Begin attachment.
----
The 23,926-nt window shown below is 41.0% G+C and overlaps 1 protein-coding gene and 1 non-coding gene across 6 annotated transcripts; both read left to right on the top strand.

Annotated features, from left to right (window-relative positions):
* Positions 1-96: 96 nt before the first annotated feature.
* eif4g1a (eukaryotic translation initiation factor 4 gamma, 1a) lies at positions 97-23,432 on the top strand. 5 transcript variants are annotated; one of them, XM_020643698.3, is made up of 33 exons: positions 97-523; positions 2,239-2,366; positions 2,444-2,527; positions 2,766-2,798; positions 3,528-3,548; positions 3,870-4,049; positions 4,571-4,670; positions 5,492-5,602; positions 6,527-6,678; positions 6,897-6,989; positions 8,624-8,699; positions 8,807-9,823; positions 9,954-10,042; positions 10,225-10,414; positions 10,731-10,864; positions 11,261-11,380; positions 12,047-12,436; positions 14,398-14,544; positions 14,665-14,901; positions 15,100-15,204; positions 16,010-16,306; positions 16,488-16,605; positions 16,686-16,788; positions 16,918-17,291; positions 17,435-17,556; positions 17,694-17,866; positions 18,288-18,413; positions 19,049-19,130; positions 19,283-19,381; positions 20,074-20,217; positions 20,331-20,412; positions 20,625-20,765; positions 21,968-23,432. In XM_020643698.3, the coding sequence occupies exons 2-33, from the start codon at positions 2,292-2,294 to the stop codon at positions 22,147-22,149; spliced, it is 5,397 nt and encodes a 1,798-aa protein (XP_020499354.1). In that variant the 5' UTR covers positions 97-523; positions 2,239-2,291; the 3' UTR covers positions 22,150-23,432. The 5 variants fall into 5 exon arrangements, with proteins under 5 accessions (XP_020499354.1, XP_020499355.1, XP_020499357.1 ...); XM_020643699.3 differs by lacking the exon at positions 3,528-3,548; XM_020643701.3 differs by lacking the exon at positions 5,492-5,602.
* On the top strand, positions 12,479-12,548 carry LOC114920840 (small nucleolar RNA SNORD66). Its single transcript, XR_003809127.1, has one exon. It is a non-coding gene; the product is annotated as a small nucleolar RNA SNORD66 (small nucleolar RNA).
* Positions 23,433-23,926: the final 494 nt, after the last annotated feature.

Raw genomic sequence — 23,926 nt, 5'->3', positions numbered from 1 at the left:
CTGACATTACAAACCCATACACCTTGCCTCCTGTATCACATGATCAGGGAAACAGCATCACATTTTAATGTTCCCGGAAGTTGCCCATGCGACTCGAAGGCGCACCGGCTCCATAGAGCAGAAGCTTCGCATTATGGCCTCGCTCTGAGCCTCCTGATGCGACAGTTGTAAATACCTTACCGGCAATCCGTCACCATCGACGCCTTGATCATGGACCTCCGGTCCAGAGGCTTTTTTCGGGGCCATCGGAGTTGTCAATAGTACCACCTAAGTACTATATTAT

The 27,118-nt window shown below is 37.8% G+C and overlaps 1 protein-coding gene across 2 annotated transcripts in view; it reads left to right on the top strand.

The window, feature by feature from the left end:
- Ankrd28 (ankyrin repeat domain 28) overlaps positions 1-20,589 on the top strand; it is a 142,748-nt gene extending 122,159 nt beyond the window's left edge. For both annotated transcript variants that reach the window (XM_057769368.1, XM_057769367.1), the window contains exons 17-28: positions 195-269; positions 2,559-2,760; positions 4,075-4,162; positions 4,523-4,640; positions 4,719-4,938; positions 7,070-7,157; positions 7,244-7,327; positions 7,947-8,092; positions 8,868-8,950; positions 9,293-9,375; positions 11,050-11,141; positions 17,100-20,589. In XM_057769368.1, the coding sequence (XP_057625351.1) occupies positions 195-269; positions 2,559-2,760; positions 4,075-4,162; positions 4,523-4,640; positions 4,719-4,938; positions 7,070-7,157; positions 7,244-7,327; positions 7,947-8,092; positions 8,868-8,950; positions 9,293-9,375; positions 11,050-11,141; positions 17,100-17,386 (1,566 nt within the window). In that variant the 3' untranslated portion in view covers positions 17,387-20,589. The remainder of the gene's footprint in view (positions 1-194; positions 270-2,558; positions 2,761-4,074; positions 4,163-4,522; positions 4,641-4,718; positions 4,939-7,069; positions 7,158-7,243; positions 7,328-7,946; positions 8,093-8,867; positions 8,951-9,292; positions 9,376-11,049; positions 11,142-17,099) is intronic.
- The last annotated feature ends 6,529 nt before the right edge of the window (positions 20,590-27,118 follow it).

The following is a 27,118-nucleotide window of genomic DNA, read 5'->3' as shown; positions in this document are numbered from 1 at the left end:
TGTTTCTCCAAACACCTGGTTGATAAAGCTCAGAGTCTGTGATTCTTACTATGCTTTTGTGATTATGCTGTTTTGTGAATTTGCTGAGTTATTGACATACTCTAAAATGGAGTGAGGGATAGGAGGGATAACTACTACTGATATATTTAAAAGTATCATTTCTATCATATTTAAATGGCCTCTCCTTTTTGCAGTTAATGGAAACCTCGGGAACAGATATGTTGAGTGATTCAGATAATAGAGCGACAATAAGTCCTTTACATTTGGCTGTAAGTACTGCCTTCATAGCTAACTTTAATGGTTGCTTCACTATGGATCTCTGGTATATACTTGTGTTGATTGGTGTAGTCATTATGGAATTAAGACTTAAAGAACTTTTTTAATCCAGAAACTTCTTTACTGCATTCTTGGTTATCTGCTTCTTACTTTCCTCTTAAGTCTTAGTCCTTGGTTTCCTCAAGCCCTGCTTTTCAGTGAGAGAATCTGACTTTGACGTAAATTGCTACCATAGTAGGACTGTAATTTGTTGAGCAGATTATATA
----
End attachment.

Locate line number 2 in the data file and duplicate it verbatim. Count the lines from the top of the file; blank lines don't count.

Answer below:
Annotated features, from left to right (window-relative positions):